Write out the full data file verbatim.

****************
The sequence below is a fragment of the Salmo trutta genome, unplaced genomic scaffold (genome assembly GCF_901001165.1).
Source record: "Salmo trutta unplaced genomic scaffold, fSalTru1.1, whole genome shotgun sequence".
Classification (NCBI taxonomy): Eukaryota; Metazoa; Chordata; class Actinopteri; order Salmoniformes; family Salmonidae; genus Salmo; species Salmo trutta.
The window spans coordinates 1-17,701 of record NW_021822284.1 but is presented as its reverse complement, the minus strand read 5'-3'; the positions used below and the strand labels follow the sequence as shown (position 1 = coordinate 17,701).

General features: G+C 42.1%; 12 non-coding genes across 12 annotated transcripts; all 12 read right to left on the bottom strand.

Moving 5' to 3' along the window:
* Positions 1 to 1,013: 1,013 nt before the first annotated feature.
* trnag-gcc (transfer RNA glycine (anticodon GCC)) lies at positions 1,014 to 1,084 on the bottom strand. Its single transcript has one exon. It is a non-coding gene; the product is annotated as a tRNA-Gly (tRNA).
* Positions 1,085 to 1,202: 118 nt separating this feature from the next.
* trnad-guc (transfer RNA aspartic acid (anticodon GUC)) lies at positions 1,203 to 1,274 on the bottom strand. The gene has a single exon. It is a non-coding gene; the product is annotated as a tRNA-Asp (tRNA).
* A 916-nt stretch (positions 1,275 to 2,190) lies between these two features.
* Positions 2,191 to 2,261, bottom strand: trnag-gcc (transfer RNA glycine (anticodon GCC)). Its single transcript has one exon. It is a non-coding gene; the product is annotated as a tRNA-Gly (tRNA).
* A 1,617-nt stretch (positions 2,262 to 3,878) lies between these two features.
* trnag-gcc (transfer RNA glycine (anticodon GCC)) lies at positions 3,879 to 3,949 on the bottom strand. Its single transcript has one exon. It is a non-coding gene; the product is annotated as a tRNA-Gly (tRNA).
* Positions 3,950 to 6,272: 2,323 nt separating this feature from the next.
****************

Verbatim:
The sequence below is a fragment of the Salmo trutta genome, unplaced genomic scaffold (genome assembly GCF_901001165.1).
Source record: "Salmo trutta unplaced genomic scaffold, fSalTru1.1, whole genome shotgun sequence".
Classification (NCBI taxonomy): Eukaryota; Metazoa; Chordata; class Actinopteri; order Salmoniformes; family Salmonidae; genus Salmo; species Salmo trutta.
The window spans coordinates 1-17,701 of record NW_021822284.1 but is presented as its reverse complement, the minus strand read 5'-3'; the positions used below and the strand labels follow the sequence as shown (position 1 = coordinate 17,701).

General features: G+C 42.1%; 12 non-coding genes across 12 annotated transcripts; all 12 read right to left on the bottom strand.

Moving 5' to 3' along the window:
* Positions 1 to 1,013: 1,013 nt before the first annotated feature.
* trnag-gcc (transfer RNA glycine (anticodon GCC)) lies at positions 1,014 to 1,084 on the bottom strand. Its single transcript has one exon. It is a non-coding gene; the product is annotated as a tRNA-Gly (tRNA).
* Positions 1,085 to 1,202: 118 nt separating this feature from the next.
* trnad-guc (transfer RNA aspartic acid (anticodon GUC)) lies at positions 1,203 to 1,274 on the bottom strand. The gene has a single exon. It is a non-coding gene; the product is annotated as a tRNA-Asp (tRNA).
* A 916-nt stretch (positions 1,275 to 2,190) lies between these two features.
* Positions 2,191 to 2,261, bottom strand: trnag-gcc (transfer RNA glycine (anticodon GCC)). Its single transcript has one exon. It is a non-coding gene; the product is annotated as a tRNA-Gly (tRNA).
* A 1,617-nt stretch (positions 2,262 to 3,878) lies between these two features.
* trnag-gcc (transfer RNA glycine (anticodon GCC)) lies at positions 3,879 to 3,949 on the bottom strand. Its single transcript has one exon. It is a non-coding gene; the product is annotated as a tRNA-Gly (tRNA).
* Positions 3,950 to 6,272: 2,323 nt separating this feature from the next.